Is it Possible to Get Pregnant After Menopause?

It is still possible to get pregnant during perimenopause. But once you didn't get a period for a year and have reached menopause, it is no longer possible to naturally become pregnant.

Updated: November 7, 2017

It is still possible to get pregnant during perimenopause. But once you didn't get a period for a year and have reached menopause, it is no longer possible to naturally become pregnant.
You can get pregnant after menopause with hormone therapies and in vitro fertilization. The risk for pregnancy complications increases in women after the age of 35.
If you are having hot flashes and irregular periods, probably you are less fertile than you once were before. Until you have gone a whole year without a period, you haven’t officially reached menopause. Once you are postmenopausal, your ovaries won’t release any more eggs because of hormonal changes and you can no longer get pregnant naturally.

Ovulation During Perimenopause, Menopause and Postmenopause:

Estrogen, progesterone, luteinizing hormone (LH), and follicle stimulating hormone (FSH) are produced in your body during your reproductive years.  In the middle of your monthly cycle, LH, FSH, and estrogen work together, prompting your ovaries to release a mature egg during ovulation.
Unless your hormone levels are within the optimal range, ovulation can’t occur. If the egg is fertilized, LH stimulates progesterone production to maintain the pregnancy.

Perimenopause:

Perimenopause is a time of transition period in which your ovaries are starting to produce less estrogen and progesterone. LH and FSH levels are starting to rise as your ovaries are becoming less responsive to them.
As your hormone levels start fluctuating, you may start noticing symptoms such as hot flashes and night sweats. Your periods will be irregular in length and frequency and your ovaries may not release  egg every month. In this phase although your fertility is declining, you can still conceive. But if you don’t want to get pregnant, you need to use birth control throughout perimenopause. This phase can last for several years.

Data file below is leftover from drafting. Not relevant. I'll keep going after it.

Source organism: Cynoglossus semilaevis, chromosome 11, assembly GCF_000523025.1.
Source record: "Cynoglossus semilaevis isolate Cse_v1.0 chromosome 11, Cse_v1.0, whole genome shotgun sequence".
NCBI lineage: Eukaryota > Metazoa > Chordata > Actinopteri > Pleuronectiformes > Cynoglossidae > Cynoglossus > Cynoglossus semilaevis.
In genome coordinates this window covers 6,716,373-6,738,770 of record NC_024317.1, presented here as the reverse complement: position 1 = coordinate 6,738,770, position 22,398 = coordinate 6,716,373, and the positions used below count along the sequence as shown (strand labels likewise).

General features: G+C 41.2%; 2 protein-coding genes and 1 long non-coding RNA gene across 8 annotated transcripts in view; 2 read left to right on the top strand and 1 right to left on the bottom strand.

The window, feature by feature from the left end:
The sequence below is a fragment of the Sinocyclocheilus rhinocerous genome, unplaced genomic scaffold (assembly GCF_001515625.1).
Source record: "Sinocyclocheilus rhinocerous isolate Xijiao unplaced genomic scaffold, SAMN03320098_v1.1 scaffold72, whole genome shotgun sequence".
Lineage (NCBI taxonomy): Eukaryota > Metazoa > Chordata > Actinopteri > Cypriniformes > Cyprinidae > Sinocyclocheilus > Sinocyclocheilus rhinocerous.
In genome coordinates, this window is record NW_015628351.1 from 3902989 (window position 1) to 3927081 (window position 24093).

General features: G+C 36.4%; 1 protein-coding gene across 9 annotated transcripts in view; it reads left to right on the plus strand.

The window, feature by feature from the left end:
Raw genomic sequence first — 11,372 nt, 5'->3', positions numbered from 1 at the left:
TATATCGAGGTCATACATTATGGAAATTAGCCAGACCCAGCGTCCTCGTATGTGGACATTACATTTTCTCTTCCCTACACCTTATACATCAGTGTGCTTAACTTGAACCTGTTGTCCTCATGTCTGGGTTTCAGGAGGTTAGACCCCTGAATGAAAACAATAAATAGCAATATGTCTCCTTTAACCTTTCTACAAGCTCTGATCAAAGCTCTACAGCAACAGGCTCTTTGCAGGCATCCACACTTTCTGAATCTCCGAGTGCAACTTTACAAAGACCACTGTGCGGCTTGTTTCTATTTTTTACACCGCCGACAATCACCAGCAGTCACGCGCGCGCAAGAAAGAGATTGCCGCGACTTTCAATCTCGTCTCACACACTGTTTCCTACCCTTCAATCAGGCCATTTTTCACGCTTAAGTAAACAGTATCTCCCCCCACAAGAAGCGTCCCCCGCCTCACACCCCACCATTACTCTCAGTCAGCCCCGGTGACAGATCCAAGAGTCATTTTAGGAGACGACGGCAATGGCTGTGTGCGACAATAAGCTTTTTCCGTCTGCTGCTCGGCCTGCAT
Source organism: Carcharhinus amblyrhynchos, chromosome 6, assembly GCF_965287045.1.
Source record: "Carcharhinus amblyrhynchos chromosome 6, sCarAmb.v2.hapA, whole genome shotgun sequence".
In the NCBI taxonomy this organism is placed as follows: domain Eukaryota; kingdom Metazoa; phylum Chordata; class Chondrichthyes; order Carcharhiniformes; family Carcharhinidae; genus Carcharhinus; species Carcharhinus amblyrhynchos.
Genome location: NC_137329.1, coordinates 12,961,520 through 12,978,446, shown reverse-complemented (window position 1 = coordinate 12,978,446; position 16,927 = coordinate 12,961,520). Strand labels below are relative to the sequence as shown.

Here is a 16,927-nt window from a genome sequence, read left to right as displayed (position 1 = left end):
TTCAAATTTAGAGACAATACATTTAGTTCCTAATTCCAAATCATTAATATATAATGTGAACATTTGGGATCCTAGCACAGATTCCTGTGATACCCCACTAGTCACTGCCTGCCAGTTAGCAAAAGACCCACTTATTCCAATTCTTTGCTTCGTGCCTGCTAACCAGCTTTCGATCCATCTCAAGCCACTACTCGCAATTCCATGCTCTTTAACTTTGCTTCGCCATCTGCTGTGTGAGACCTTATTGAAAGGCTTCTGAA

Menopause:

This is the stage when you will have your final menstrual period. When you notice your periods have stopped for 1 year then only you become sure of this stage.  Hot flashes, vaginal dryness, sleep problems, and other symptoms are common in this stage.
Once you have reached menopause, your LH and FSH levels remain high and your estrogen and progesterone levels remain low. You no longer ovulate and you cannot conceive a child naturally.

Postmenopause:

Once you are postmenopausal, your hormone levels will never again be in the optimal range for ovulation and pregnancy. Birth control is no longer required.

In vitro fertilization after menopause:

IVF is a method using which a women can get pregnant after menopause. You can use eggs you had frozen earlier in life, or you can use fresh or frozen donor eggs. You will also need hormone therapy to prepare your body for implantation and to carry a baby to term.
Postmenopausal women are more likely to experience complications of pregnancy after IVF, compared with premenopausal women.

Health risks for pregnancies later in life:

After age 35, the risks of certain problems in pregnancy rises in comparison to younger women. These include:

  • Gestational diabetes, which can cause health problems for both mom and baby.
  • Multiple pregnancy, especially if you have IVF. Multiple pregnancies can result in early birth, low birth weight, and difficult delivery.
  • Placenta previa, which may require bed rest, medications, or cesarean delivery.
  • Miscarriage or stillbirth.
  • Premature or low birth weight.
  • Cesarean birth.
  • High blood pressure, which requires careful monitoring and possibly medication to avoid complications.

The older you are, it is more likely that you have a preexisting health condition that could complicate pregnancy and delivery.


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